Nor can the critics turn their backs on the progress that has been made in improving security co-operation between our two countries. The agreement has helped to establish a much better relationship between the Royal Ulster Constabulary and the Garda. Cross-border security co-operation has received regular and intensive consideration within the framework of the conference. Both Governments have recently endorsed a future programme of work between the two police forces to develop that co-ordination and to increase their effectiveness in combating terrorism.

Sadly, it remains true that terrorism lies at the heart of many of the problems of Northern Ireland. Those young and misguided people who involve themselves in terrorism can never overcome a balanced policy such as the Government are pursuing which addresses the political, economic, social and security aspects of Northern Ireland's problems.

The Government are determined that the terrorists will not win. We shall be tough where we have to be. But the strength of our security policy is that it is founded on principle and on justice under the law. We fight terrorism within the law because there is no other way in which a democratic society can fight it. But our success depends on public support for the security forces. They earn our undying respect and gratitude by continuing to do a very difficult job with great courage and professionalism.

We also have in place a range of measures designed to reinforce mutual confidence in the security forces and the community. First, we have improved procedures for handling complaints against the police. Secondly, there is the policy of the Royal Ulster Constabulary accompanying army patrols whenever possible. Thirdly, there is a code of conduct for RUC officers. Fourthly, there are new army procedures to ensure that, where possible, allegations by the public of misbehaviour by the security forces will be resolved with a response within three to four weeks. In the pipeline we have the draft Police and Criminal Evidence Order, which introduces new safeguards for persons who are detained for police questioning. It also includes a statutory requirement for the police to liaise with the local community. We keep under continuous review the number and nature of allegations of misbehaviour by members of the security forces.

While our policies in all these fields are to our credit, I believe that we cannot be satisfied that it should be necessary to ask your Lordships today to renew the arrangements for the government of Northern Ireland by direct rule for a further year. Despite all that it has achieved for the Province, direct rule is not, and never has been, the best option for governing Northern Ireland. Its problems cannot be settled without the fuller involvement of the elected, constitutional representatives of both communities. Their fuller involvement would make a major contribution to the process of peace and reconciliation.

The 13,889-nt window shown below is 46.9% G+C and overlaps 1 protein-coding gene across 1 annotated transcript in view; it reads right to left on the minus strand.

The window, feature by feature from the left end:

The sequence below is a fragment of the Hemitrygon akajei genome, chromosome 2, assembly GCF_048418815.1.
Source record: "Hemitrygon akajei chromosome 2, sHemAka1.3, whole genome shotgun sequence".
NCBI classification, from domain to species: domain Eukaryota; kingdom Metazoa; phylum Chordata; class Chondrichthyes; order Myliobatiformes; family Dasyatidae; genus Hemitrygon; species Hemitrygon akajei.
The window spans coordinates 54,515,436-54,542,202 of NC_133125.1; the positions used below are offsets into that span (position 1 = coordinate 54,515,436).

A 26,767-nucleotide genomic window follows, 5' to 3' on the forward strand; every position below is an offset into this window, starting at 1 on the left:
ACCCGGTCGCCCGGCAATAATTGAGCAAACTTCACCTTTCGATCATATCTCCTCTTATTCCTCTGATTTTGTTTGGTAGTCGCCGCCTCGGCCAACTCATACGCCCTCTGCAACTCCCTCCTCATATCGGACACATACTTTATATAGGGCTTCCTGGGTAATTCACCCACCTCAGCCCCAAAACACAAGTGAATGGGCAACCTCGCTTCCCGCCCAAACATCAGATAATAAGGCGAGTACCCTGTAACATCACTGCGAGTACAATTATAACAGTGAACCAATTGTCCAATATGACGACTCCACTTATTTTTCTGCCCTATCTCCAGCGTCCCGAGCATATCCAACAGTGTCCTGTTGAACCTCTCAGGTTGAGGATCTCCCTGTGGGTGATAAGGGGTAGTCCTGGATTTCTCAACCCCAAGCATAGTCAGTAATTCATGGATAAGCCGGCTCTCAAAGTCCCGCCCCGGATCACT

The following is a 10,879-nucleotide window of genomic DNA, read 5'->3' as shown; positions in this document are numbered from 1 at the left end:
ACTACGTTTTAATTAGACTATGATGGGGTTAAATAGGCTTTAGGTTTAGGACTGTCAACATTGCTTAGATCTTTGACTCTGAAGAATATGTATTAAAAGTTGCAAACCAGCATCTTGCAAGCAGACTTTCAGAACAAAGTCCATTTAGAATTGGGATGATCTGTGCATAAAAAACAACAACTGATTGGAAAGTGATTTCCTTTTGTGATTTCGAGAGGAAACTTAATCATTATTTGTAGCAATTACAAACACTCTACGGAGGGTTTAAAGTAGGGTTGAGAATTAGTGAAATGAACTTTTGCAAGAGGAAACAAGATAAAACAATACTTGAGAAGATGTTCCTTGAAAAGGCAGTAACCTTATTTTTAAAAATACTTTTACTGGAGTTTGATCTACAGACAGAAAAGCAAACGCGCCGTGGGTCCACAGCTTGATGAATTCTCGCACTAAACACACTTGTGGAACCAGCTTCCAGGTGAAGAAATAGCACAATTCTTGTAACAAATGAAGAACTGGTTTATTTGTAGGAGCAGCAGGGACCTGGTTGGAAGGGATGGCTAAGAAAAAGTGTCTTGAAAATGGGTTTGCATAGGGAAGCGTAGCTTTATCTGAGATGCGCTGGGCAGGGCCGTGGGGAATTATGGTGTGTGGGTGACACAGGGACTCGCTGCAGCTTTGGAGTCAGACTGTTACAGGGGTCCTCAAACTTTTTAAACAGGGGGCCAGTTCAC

The Government believe that any solution to the apparent political stalemate in Northern Ireland must lie, as my right honourable friend the Secretary of State said in another place as recently as last Thursday, not in new structures, let alone in blueprints, but first of all in a willingness to discuss and to seek to accommodate different views. We can make progress only through dialogue.

In February of this year, my right honourable friend the Secretary of State invited the constitutional political parties and others to explore, with Ministers, the possibilities for progress. In a speech in East Belfast on 14th February of this year, he said: I hope that everybody who should respond will do so. Anybody can refuse, but that would be a great pity. It won't hurt me, as the Government will clearly carry on discharging its duty to the best of its ability, as it has done in recent years. What such a refusal would do would be to damage the Province, and deny the people the constructive leadership they deserve. Those were words spoken by my right honourable friend in February of this year. I believe that they are ever more valuable and relevant today when we discuss what progress we believe should be made in discussions with the constitutional political leaders in the Province.

Some discussions have been taking place with individuals and groups from both sides of the community, but what we want to see now is discussion between elected representatives about issues of government. We want to see discussion with Ministers. I should stress that our doors are open. What is now required is the will of local politicians to make progress together, among themselves and with us.

We know that it can be done, and the Northern Ireland electorate knows that it can be done. The results of the local government elections suggested that the electorate had little enthusiasm for those who advocate a violent or triumphalist approach. That message seemed extremely clear. Northern Ireland's political leaders simply must not fail their voters. The vast majority of people, on both sides of the community, are looking for progress through constitutional and democratic means. I want to stress this point: there are simply no issues that cannot be raised. Common ground can be found between the parties and the Government will consider any ideas that have a chance of working. If elected representatives do not come forward to represent their constituents in that way, can we be surprised if disillusion encourages the opportunists to reach for a gun or a bomb?